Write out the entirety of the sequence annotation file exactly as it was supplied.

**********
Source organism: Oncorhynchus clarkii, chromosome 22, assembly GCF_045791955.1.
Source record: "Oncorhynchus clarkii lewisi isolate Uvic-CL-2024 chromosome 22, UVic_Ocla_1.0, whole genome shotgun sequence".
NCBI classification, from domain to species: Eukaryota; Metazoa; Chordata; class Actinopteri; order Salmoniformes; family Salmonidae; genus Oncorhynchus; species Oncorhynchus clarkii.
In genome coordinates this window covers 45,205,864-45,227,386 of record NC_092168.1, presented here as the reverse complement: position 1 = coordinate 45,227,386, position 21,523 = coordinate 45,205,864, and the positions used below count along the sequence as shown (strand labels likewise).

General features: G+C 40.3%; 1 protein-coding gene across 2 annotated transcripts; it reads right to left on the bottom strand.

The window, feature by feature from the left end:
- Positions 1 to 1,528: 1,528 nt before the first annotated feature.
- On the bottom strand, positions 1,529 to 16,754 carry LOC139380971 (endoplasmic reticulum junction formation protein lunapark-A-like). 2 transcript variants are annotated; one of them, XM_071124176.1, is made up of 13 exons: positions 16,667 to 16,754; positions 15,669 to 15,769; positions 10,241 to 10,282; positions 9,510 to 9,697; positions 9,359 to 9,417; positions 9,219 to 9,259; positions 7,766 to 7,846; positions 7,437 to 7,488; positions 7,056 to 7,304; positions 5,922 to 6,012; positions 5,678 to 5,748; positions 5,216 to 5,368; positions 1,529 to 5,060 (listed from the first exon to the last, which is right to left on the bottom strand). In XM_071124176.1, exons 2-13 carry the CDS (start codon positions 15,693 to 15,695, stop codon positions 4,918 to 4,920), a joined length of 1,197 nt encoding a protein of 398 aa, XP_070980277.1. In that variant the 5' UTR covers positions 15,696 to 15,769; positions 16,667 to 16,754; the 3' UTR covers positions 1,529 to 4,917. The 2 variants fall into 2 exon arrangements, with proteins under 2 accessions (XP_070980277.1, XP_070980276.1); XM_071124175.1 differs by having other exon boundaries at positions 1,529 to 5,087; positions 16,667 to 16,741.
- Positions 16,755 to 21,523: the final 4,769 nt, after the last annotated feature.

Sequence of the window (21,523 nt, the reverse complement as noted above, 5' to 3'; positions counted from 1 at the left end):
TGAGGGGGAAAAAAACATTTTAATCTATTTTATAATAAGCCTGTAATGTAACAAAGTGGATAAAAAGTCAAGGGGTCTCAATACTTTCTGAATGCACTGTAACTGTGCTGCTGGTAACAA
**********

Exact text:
Source organism: Oncorhynchus clarkii, chromosome 22, assembly GCF_045791955.1.
Source record: "Oncorhynchus clarkii lewisi isolate Uvic-CL-2024 chromosome 22, UVic_Ocla_1.0, whole genome shotgun sequence".
NCBI classification, from domain to species: Eukaryota; Metazoa; Chordata; class Actinopteri; order Salmoniformes; family Salmonidae; genus Oncorhynchus; species Oncorhynchus clarkii.
In genome coordinates this window covers 45,205,864-45,227,386 of record NC_092168.1, presented here as the reverse complement: position 1 = coordinate 45,227,386, position 21,523 = coordinate 45,205,864, and the positions used below count along the sequence as shown (strand labels likewise).

General features: G+C 40.3%; 1 protein-coding gene across 2 annotated transcripts; it reads right to left on the bottom strand.

The window, feature by feature from the left end:
- Positions 1 to 1,528: 1,528 nt before the first annotated feature.
- On the bottom strand, positions 1,529 to 16,754 carry LOC139380971 (endoplasmic reticulum junction formation protein lunapark-A-like). 2 transcript variants are annotated; one of them, XM_071124176.1, is made up of 13 exons: positions 16,667 to 16,754; positions 15,669 to 15,769; positions 10,241 to 10,282; positions 9,510 to 9,697; positions 9,359 to 9,417; positions 9,219 to 9,259; positions 7,766 to 7,846; positions 7,437 to 7,488; positions 7,056 to 7,304; positions 5,922 to 6,012; positions 5,678 to 5,748; positions 5,216 to 5,368; positions 1,529 to 5,060 (listed from the first exon to the last, which is right to left on the bottom strand). In XM_071124176.1, exons 2-13 carry the CDS (start codon positions 15,693 to 15,695, stop codon positions 4,918 to 4,920), a joined length of 1,197 nt encoding a protein of 398 aa, XP_070980277.1. In that variant the 5' UTR covers positions 15,696 to 15,769; positions 16,667 to 16,754; the 3' UTR covers positions 1,529 to 4,917. The 2 variants fall into 2 exon arrangements, with proteins under 2 accessions (XP_070980277.1, XP_070980276.1); XM_071124175.1 differs by having other exon boundaries at positions 1,529 to 5,087; positions 16,667 to 16,741.
- Positions 16,755 to 21,523: the final 4,769 nt, after the last annotated feature.

Sequence of the window (21,523 nt, the reverse complement as noted above, 5' to 3'; positions counted from 1 at the left end):
TGAGGGGGAAAAAAACATTTTAATCTATTTTATAATAAGCCTGTAATGTAACAAAGTGGATAAAAAGTCAAGGGGTCTCAATACTTTCTGAATGCACTGTAACTGTGCTGCTGGTAACAA